The Joseph Group

A Flat Market, But Busy Year

January 5, 2016

As this note is being written on the last day of the year, the Dow is down over 100 points, capping off a year of flat to negative returns for major stocks indexes in 2015.

1. Breadth ACROSS regions and markets was weak. Breadth is a fancy word for the number of stocks (or other investments) going up versus the number going down. If the number going up is more than the number going down, then breadth is strong (and vice versa). The chart below is from mid-December, but it shows stock market performance in various countries across the world. As you can see, the global opportunity set was difficult with most countries experiencing negative performance. Surprisingly, Japan and China were the only countries with notably positive performance.

2. Breadth WITHIN markets was also weak. The chart below (data as of December 23rd) is perhaps our most talked about chart with clients over the last few months. As of last week, the S&P 500 index was essentially flat for the year but breaking down the performance of individual stocks, flat is a bit of a misnomer. The top 10 stocks in the S&P 500 performed extremely well, largely due to what we are calling FANG – Facebook, Amazon, Netflix, and Google. However, if you look at the other 490 stocks in the S&P 500, those stocks were down an average of -5%. With “the market” carried by only a handful of names, it is no wonder that 2015 was such a difficult year for diversified investors.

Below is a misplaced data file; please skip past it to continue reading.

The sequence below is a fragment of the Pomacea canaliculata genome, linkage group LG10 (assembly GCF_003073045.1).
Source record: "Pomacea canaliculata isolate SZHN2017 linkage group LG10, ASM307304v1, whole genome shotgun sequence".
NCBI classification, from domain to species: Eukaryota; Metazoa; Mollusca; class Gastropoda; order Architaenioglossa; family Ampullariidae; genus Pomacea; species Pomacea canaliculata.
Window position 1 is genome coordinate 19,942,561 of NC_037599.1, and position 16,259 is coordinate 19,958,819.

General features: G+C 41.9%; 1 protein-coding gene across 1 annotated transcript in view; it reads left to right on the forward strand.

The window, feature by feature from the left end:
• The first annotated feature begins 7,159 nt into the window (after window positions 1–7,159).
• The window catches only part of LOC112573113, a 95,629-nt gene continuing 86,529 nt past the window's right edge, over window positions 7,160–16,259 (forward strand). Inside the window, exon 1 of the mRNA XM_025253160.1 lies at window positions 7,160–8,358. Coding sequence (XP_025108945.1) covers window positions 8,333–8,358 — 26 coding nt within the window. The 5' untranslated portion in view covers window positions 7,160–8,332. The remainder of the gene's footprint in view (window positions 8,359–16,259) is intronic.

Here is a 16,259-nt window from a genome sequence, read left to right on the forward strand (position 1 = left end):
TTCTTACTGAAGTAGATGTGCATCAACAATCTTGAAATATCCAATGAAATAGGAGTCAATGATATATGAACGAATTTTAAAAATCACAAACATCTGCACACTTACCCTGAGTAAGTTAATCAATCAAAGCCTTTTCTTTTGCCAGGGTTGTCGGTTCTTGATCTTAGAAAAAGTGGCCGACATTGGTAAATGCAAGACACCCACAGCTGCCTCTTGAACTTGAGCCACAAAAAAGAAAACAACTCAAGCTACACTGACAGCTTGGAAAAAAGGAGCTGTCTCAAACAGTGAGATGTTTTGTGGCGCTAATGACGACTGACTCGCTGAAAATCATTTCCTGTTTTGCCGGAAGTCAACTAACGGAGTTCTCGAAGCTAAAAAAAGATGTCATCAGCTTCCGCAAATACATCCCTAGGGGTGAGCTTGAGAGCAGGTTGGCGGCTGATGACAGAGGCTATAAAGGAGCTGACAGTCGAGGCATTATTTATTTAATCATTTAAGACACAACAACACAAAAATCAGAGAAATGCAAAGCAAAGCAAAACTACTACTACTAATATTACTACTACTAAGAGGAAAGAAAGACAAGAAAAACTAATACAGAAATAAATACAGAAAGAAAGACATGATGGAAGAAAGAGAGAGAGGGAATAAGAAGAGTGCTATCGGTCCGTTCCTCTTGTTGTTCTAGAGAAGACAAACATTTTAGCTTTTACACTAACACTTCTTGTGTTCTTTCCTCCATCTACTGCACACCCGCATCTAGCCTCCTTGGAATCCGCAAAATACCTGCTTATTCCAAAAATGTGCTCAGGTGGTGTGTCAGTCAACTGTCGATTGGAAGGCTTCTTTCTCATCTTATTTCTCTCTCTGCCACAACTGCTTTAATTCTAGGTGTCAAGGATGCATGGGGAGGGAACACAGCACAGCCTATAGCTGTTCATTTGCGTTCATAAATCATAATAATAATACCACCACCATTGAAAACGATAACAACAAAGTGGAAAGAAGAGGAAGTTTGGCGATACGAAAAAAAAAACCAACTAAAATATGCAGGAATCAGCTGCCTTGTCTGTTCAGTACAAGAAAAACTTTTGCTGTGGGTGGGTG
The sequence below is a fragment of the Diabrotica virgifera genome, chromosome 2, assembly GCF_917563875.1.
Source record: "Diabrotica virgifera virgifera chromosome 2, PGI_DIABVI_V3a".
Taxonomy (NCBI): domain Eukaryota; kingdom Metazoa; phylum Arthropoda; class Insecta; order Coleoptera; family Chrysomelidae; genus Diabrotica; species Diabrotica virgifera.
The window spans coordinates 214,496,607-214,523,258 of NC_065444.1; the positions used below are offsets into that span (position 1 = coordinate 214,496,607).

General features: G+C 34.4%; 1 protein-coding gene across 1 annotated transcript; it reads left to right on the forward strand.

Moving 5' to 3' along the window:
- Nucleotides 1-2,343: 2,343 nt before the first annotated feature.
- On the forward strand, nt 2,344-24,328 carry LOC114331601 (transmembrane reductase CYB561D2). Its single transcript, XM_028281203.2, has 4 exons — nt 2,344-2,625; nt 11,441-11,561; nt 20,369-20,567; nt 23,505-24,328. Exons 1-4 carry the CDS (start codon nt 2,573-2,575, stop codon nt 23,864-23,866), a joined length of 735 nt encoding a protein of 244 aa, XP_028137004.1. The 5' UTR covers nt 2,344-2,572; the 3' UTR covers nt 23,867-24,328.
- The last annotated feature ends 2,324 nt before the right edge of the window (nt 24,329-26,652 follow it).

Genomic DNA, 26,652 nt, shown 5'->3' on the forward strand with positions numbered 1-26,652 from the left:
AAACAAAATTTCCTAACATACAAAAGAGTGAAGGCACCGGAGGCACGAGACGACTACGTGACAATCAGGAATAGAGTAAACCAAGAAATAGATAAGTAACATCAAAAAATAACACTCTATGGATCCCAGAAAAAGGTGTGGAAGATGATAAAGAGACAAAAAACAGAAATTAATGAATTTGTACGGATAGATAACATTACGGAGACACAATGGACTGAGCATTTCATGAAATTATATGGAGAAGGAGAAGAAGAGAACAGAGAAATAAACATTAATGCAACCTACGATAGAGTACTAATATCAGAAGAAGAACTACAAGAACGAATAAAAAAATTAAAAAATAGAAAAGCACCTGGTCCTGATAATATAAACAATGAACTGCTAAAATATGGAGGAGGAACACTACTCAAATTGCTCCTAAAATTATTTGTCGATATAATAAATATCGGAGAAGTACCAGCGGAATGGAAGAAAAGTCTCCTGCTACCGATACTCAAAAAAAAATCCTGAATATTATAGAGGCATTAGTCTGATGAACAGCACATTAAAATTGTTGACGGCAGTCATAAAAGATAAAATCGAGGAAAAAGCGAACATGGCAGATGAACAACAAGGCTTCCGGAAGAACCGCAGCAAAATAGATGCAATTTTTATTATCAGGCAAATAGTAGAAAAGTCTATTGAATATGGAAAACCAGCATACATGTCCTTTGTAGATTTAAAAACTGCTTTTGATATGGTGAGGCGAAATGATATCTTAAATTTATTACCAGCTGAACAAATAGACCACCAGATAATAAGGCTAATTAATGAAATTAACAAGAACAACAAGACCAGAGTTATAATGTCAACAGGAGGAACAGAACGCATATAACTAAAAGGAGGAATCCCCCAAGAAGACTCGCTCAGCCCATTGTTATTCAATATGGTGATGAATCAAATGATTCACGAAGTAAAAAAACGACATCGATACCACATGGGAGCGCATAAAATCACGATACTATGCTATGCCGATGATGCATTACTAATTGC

3.Opportunities for 2016 May Exist in “Income” Oriented Investments. As we look forward into 2016, we are cognizant that income oriented investments especially took a beating over the last year and could be an attractive area to “buy low.” For example, high yield bonds fell in the last half of the year and the Morningstar High Yield Bond Index will likely finish 2015 down about -4%. However, when we look across the high yield market, we are seeing bonds with average interest rates of 7 to 9%.

We also saw weak performance from dividend paying stocks as “value” stocks (where you tend to see more dividend payers) underperformed the broader market. Lower prices in high quality, blue chip, dividend paying companies could present an opportunity to increase the income being paid by various investments in a portfolio.

The silver lining of a difficult market is how it creates opportunities for the future. 2015 was a difficult year, but as we think about future prospects, we are smiling as we flip the page on the calendar and toast the arrival of 2016.